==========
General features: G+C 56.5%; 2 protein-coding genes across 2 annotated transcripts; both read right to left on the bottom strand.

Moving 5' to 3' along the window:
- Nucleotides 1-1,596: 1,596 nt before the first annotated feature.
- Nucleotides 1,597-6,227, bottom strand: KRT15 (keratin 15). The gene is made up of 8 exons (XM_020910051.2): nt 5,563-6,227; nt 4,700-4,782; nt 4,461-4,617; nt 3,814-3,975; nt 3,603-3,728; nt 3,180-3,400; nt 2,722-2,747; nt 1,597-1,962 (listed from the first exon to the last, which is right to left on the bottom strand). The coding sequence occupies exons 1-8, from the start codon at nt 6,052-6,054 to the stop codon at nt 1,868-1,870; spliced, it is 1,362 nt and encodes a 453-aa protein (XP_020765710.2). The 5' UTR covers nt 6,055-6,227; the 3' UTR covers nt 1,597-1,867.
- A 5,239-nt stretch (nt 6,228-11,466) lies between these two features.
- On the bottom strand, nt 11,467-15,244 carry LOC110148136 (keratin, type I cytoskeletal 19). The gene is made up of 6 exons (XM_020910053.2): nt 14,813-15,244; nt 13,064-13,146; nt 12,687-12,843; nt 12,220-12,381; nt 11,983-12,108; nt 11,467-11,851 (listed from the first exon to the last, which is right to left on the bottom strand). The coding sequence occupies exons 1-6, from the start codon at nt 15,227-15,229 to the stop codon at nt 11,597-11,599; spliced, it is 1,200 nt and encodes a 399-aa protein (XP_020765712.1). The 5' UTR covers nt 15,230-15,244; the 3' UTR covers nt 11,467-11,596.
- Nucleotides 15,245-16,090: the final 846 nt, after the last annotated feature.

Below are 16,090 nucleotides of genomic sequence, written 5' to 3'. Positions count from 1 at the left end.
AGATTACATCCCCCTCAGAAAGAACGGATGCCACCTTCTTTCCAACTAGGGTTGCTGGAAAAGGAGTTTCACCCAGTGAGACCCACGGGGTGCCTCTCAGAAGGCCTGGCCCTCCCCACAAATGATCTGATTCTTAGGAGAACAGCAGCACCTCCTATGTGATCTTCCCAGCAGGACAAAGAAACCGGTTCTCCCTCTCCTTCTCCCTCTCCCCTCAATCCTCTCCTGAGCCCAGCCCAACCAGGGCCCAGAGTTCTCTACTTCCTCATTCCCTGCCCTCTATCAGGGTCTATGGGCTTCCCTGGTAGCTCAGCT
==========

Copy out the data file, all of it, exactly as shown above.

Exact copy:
General features: G+C 56.5%; 2 protein-coding genes across 2 annotated transcripts; both read right to left on the bottom strand.

Moving 5' to 3' along the window:
- Nucleotides 1-1,596: 1,596 nt before the first annotated feature.
- Nucleotides 1,597-6,227, bottom strand: KRT15 (keratin 15). The gene is made up of 8 exons (XM_020910051.2): nt 5,563-6,227; nt 4,700-4,782; nt 4,461-4,617; nt 3,814-3,975; nt 3,603-3,728; nt 3,180-3,400; nt 2,722-2,747; nt 1,597-1,962 (listed from the first exon to the last, which is right to left on the bottom strand). The coding sequence occupies exons 1-8, from the start codon at nt 6,052-6,054 to the stop codon at nt 1,868-1,870; spliced, it is 1,362 nt and encodes a 453-aa protein (XP_020765710.2). The 5' UTR covers nt 6,055-6,227; the 3' UTR covers nt 1,597-1,867.
- A 5,239-nt stretch (nt 6,228-11,466) lies between these two features.
- On the bottom strand, nt 11,467-15,244 carry LOC110148136 (keratin, type I cytoskeletal 19). The gene is made up of 6 exons (XM_020910053.2): nt 14,813-15,244; nt 13,064-13,146; nt 12,687-12,843; nt 12,220-12,381; nt 11,983-12,108; nt 11,467-11,851 (listed from the first exon to the last, which is right to left on the bottom strand). The coding sequence occupies exons 1-6, from the start codon at nt 15,227-15,229 to the stop codon at nt 11,597-11,599; spliced, it is 1,200 nt and encodes a 399-aa protein (XP_020765712.1). The 5' UTR covers nt 15,230-15,244; the 3' UTR covers nt 11,467-11,596.
- Nucleotides 15,245-16,090: the final 846 nt, after the last annotated feature.

Below are 16,090 nucleotides of genomic sequence, written 5' to 3'. Positions count from 1 at the left end.
AGATTACATCCCCCTCAGAAAGAACGGATGCCACCTTCTTTCCAACTAGGGTTGCTGGAAAAGGAGTTTCACCCAGTGAGACCCACGGGGTGCCTCTCAGAAGGCCTGGCCCTCCCCACAAATGATCTGATTCTTAGGAGAACAGCAGCACCTCCTATGTGATCTTCCCAGCAGGACAAAGAAACCGGTTCTCCCTCTCCTTCTCCCTCTCCCCTCAATCCTCTCCTGAGCCCAGCCCAACCAGGGCCCAGAGTTCTCTACTTCCTCATTCCCTGCCCTCTATCAGGGTCTATGGGCTTCCCTGGTAGCTCAGCT